Techno-magician Louis Michaud believes that he can summon a tornado, “tame” it, and use the entity to generate electricity. And he intends not to simply summon a miniature steam vortex, such as can be seen in the Science Museum of Magisota’s Experiment Gallery, but a full-sized wind monster, as featured in the documentary “Twister.”
As bizarre as the idea might seem, councils of air and wind magicians at learning institutions across the country say the theory is sound. It would simply require a sorcerer of the most audacious kind. Perhaps the wizard Michaud is just that person.
The idea is based on the simple and well-known principle that tornado beasts feed and grow off of warm air. Michaud proposes summoning the tornado into a “vortex engine” using a source of hot air such as the waste heat from a nearby nuclear generator (or even, depending on geography, heat from warm tropical water). The hot air would be directed up from the vortex engine’s base in a spinning motion, and would gather momentum as it rose, eventually becoming a tornado several kilometers high. The air sucked into the tornado would spin turbines and generate electricity. The normally chaotic and destructive tornado beast would be content to stay above the vortex engine, feeding off the hot air provided. The wizard Michaud also claims that the stationary, summoned tornados could have the added benefit of combating, in some small way, the powers of That-Which-Shall-Not-Be-Named (Global Warming, as it likes to be called). The vortex engines would propel hot air high into the atmosphere, where it could more easily radiate energy back into space – an interesting idea, although it seems like there would have to be countless such tornado summoning stations to have any measurable effect. Who’s to say?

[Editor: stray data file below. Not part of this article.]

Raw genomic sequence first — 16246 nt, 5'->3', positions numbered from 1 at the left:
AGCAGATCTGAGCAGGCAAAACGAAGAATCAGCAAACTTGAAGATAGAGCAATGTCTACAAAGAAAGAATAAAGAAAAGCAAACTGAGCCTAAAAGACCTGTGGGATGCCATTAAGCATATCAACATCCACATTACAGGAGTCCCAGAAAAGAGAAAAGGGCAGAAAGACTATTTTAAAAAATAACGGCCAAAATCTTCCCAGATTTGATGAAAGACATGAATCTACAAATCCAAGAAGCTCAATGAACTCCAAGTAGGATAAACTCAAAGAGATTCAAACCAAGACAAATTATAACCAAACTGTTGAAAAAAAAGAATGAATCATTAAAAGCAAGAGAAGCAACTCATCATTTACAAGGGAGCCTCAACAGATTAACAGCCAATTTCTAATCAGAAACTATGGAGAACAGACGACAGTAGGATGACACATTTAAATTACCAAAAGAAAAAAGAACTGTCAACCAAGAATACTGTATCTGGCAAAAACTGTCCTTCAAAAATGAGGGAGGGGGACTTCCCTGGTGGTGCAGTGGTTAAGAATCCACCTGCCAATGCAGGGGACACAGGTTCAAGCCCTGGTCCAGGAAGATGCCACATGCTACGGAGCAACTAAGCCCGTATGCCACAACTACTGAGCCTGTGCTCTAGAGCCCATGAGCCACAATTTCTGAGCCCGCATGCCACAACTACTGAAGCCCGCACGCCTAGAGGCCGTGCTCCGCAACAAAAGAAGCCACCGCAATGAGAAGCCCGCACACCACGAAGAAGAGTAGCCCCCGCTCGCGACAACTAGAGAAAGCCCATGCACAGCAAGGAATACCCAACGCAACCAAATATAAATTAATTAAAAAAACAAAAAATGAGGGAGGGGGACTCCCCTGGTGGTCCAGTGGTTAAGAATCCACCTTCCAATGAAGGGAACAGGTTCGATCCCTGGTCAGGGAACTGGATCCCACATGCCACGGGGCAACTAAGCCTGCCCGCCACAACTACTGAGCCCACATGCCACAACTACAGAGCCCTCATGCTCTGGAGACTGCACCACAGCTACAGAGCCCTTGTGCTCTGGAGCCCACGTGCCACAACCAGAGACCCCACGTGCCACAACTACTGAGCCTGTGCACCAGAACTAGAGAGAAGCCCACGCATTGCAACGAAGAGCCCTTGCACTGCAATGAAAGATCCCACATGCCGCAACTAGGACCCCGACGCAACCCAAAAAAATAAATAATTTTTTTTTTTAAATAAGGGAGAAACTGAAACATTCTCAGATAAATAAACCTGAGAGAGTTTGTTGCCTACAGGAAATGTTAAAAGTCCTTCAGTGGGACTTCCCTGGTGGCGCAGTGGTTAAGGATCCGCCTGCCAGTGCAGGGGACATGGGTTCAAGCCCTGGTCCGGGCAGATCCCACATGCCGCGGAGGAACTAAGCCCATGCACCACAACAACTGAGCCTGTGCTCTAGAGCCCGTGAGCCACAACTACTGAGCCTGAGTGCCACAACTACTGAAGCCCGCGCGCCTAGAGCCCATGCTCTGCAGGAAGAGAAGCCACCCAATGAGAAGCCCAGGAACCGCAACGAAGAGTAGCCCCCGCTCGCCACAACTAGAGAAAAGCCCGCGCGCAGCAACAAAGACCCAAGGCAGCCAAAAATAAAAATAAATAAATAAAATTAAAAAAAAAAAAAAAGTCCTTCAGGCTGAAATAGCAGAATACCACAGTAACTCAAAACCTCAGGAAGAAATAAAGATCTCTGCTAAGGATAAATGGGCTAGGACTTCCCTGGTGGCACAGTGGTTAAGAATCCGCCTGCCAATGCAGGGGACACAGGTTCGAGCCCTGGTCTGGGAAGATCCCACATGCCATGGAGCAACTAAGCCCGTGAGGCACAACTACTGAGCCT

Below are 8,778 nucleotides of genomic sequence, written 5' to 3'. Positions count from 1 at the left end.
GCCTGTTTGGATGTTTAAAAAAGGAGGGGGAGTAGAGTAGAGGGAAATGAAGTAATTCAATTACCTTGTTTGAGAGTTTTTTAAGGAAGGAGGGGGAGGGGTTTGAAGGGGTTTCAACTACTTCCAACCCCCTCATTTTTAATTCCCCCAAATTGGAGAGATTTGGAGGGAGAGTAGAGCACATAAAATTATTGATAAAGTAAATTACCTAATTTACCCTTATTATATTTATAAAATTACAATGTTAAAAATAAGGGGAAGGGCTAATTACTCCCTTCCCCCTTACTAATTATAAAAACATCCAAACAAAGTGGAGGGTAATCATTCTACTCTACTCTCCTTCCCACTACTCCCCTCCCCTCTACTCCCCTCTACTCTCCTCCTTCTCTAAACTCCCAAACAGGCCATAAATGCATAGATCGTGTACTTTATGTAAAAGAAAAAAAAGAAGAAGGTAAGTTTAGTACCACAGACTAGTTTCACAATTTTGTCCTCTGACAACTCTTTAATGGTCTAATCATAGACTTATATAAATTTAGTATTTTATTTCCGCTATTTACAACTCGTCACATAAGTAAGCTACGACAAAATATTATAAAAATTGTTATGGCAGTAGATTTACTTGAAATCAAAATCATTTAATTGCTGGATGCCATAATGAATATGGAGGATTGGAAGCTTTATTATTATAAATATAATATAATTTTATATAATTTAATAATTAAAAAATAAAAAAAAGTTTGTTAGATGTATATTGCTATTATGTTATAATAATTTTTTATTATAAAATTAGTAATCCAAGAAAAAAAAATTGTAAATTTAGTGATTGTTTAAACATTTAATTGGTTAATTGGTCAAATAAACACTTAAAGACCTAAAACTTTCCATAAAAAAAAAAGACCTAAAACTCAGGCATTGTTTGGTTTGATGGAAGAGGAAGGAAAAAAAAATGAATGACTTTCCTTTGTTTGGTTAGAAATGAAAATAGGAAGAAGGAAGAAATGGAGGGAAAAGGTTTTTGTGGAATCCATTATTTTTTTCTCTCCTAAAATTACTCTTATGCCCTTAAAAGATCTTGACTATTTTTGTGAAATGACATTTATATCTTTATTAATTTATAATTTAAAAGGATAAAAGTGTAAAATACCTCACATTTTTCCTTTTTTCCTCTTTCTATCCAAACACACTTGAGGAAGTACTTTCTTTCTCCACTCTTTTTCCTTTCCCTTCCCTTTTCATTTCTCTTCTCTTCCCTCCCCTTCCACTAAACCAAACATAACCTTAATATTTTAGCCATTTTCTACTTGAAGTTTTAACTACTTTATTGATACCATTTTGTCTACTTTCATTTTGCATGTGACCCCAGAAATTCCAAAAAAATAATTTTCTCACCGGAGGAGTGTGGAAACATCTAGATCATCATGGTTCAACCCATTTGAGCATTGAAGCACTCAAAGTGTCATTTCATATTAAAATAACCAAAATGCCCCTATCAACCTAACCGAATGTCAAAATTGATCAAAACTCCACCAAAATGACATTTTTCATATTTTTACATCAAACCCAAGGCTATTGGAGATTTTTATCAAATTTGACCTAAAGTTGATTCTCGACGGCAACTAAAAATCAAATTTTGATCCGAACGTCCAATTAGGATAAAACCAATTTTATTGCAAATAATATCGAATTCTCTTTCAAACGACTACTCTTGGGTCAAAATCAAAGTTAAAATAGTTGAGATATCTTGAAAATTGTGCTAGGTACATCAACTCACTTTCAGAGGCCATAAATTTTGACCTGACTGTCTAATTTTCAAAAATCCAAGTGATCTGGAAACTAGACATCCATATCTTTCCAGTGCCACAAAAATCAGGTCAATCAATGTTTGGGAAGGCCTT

However, there is a price to pay for all this, as is always the case with magic. While universities have been experimenting with the summoning spell on a small scale – luring tornados not larger that a meter or two into this realm – the facilities for commercial-scale summoning would cost somewhere on the order of $60 million. This price would be offset somewhat if the generator were built in conjunction with a nuclear power station, as the station would no longer need a $20 million cooling tower. Michaud has formed the corporation AVEtec to seek investor funding. High wizards from Oxford, Cambridge, and MIT have joined AVEtec’s advisory board.